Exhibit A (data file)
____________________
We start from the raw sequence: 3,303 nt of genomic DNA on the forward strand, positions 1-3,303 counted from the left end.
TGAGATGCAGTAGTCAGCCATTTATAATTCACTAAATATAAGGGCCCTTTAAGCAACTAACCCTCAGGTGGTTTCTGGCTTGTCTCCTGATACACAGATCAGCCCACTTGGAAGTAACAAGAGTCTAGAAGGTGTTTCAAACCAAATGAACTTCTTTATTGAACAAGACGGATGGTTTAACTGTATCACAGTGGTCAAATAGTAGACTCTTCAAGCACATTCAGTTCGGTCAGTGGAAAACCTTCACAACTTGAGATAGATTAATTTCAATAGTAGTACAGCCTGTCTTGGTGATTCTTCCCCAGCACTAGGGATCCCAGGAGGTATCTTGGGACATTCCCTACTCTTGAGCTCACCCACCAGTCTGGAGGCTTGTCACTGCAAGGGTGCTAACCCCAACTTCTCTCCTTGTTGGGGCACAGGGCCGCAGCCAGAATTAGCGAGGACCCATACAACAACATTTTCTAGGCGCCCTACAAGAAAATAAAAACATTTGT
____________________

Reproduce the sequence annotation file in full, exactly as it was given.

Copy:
We start from the raw sequence: 3,303 nt of genomic DNA on the forward strand, positions 1-3,303 counted from the left end.
TGAGATGCAGTAGTCAGCCATTTATAATTCACTAAATATAAGGGCCCTTTAAGCAACTAACCCTCAGGTGGTTTCTGGCTTGTCTCCTGATACACAGATCAGCCCACTTGGAAGTAACAAGAGTCTAGAAGGTGTTTCAAACCAAATGAACTTCTTTATTGAACAAGACGGATGGTTTAACTGTATCACAGTGGTCAAATAGTAGACTCTTCAAGCACATTCAGTTCGGTCAGTGGAAAACCTTCACAACTTGAGATAGATTAATTTCAATAGTAGTACAGCCTGTCTTGGTGATTCTTCCCCAGCACTAGGGATCCCAGGAGGTATCTTGGGACATTCCCTACTCTTGAGCTCACCCACCAGTCTGGAGGCTTGTCACTGCAAGGGTGCTAACCCCAACTTCTCTCCTTGTTGGGGCACAGGGCCGCAGCCAGAATTAGCGAGGACCCATACAACAACATTTTCTAGGCGCCCTACAAGAAAATAAAAACATTTGT